GaN Transistors for Efficient Power Conversion (Hardcover)
Wiley, 9781118844762, 250pp.
Publication Date: September 15, 2014
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Gallium nitride (GaN) is an emerging technology that promises to displace silicon MOSFETs in the next generation of power transistors. As silicon approaches its performance limits, GaN devices offer superior conductivity and switching characteristics, allowing designers to greatly reduce system power losses, size, weight, and cost.
This timely second edition has been substantially expanded to keep students and practicing power conversion engineers ahead of the learning curve in GaN technology advancements. Acknowledging that GaN transistors are not one-to-one replacements for the current MOSFET technology, this book serves as a practical guide for understanding basic GaN transistor construction, characteristics, and applications. Included are discussions on the fundamental physics of these power semiconductors, layout and other circuit design considerations, as well as specific application examples demonstrating design techniques when employing GaN devices.
With higher-frequency switching capabilities, GaN devices offer the chance to increase efficiency in existing applications such as DC-DC conversion, while opening possibilities for new applications including wireless power transfer and envelope tracking. This book is an essential learning tool and reference guide to enable power conversion engineers to design energy-efficient, smaller and more cost-effective products using GaN transistors.
- Written by leaders in the power semiconductor field and industry pioneers in GaN power transistor technology and applications.
- Contains useful discussions on device-circuit interactions, which are highly valuable since the new and high performance GaN power transistors require thoughtfully designed drive/control circuits in order to fully achieve their performance potential.
- Features practical guidance on formulating specific circuit designs when constructing power conversion systems using GaN transistors - see companion website for further details.
- A valuable learning resource for professional engineers and systems designers needing to fully understand new devices as well as electrical engineering students.
About the Author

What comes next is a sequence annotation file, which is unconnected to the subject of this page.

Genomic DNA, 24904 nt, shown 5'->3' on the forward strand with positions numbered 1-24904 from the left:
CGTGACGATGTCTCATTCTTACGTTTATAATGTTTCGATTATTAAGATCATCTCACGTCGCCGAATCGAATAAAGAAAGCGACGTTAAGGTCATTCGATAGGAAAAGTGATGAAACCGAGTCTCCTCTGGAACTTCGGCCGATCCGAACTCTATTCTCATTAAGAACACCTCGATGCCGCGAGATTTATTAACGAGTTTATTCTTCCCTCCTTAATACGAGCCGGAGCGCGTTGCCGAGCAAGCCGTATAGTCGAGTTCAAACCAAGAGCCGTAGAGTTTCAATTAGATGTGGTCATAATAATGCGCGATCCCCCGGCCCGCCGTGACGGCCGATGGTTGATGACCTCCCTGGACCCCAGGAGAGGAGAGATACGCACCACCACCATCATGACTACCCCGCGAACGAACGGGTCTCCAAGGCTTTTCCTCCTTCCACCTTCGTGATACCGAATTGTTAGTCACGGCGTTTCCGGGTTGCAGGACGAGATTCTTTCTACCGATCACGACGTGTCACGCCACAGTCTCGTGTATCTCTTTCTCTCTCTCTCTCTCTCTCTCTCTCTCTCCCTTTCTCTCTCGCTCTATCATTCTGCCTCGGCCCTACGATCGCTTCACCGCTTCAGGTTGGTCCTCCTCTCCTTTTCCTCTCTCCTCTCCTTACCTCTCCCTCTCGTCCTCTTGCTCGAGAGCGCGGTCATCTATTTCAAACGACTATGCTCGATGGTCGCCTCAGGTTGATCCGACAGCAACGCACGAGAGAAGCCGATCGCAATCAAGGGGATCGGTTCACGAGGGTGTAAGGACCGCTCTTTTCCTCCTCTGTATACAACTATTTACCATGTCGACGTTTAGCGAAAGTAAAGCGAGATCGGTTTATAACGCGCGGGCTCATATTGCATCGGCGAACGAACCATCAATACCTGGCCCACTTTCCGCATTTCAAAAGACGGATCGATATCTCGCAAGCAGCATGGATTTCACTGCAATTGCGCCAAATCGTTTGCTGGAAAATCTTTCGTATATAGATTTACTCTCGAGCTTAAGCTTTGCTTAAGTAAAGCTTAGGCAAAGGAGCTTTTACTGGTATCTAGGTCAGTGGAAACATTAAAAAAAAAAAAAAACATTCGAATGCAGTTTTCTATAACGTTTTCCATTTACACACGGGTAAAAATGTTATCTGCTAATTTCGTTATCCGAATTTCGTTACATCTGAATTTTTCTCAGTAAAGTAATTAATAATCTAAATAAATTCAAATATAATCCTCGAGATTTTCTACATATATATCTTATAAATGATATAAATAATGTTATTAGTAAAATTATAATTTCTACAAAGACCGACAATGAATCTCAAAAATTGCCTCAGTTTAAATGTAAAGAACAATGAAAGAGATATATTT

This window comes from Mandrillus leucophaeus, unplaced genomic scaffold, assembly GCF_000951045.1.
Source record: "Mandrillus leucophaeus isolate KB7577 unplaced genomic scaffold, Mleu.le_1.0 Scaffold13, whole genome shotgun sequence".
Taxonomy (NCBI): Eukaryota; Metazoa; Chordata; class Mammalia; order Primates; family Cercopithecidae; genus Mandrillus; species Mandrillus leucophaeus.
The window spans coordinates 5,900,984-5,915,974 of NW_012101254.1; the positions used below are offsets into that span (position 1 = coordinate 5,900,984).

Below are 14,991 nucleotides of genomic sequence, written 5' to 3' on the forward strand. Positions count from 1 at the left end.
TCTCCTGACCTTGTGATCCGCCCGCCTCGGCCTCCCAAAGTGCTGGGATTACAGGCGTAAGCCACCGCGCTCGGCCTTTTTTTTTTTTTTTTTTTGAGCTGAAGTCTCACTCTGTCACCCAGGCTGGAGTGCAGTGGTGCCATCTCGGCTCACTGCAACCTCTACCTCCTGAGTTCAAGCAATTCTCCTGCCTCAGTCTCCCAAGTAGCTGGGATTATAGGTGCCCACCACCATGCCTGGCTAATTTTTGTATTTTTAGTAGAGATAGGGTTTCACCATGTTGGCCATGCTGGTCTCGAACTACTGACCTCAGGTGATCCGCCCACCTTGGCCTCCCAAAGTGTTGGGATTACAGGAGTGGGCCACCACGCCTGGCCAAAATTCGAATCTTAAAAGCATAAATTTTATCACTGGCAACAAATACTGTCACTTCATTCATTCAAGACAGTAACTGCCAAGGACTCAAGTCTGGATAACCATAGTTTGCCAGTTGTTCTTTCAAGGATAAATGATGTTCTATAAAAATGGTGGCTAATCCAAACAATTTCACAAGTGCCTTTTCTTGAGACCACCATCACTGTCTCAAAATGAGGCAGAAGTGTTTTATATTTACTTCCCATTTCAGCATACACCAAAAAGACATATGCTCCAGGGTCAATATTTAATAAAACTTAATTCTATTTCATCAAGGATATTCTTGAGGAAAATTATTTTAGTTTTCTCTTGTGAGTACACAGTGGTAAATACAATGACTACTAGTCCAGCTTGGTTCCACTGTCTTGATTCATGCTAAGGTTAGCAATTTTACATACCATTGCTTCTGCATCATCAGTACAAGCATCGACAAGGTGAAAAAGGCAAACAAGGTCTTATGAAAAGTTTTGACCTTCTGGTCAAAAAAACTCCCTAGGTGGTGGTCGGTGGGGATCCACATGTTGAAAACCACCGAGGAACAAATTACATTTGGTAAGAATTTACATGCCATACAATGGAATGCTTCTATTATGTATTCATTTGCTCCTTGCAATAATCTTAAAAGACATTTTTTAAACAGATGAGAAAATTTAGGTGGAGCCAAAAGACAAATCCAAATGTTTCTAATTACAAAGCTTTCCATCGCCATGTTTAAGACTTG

Alex Lidow is CEO of Efficient Power Conversion Corporation (EPC). Prior to founding EPC, Dr. Lidow was CEO of International Rectifier Corporation. A co-inventor of the HEXFET power MOSFET, Dr. Lidow holds many patents in power semiconductor technology and has authored numerous publications on related subjects. Lidow earned his Bachelor of Science degree from Caltech in 1975 and his Ph.D. from Stanford in 1977. Johan Strydom is Vice President, Applications at EPC Corporation. He received his Ph.D. from the Rand Afrikaans University, South Africa in 2001. From 1999 to 2002 he worked as a post-doctoral researcher at the Center for Power Electronics (CPES), Virginia Tech. Dr. Strydom held various application engineering positions at International Rectifier Corporation and Linear Technology Corporation, working on DC-DC converters, motor drives, and class-D audio. Dr. Michael A. de Rooij is Executive Director of Applications Engineering at Efficient Power Conversion Corporation (EPC). Prior to joining EPC he worked at Windspire Energy where he helped develop the next generation of small vertical-axis wind turbine inverters. In addition, Dr. de Rooij has worked as a Senior Engineer at the GE Global Research Center. Dr. de Rooij's research interests and activities include, solid-state high-frequency power converters and devices, utility applications of power electronics, uninterruptible power supplies, integration of power electronic converters, power electronic packaging, induction heating, photovoltaic converters, Magnetic Resonance Imaging (MRI) Systems and gate drivers with protection features. Dr. de Rooij is a Senior Member of the IEEE. He received his Ph.D. from the Rand Afrikaans University (now called The University of Johannesburg), South Africa. David Reusch is Director, Applications at EPC Corporation. Dr. Reusch earned a doctorate in electrical engineering from Virginia Tech, where he also earned his bachelor's and master's degrees. While working on his Ph.D. he was a Bradley Fellow at the Center for Power Electronics Systems (CPES). Dr. Reusch has first-hand experience designing with GaN transistors to meet the demands for lower loss and higher power density in power converters. He is active in IEEE organizations and during the last several years has published papers at APEC and ECCE conferences.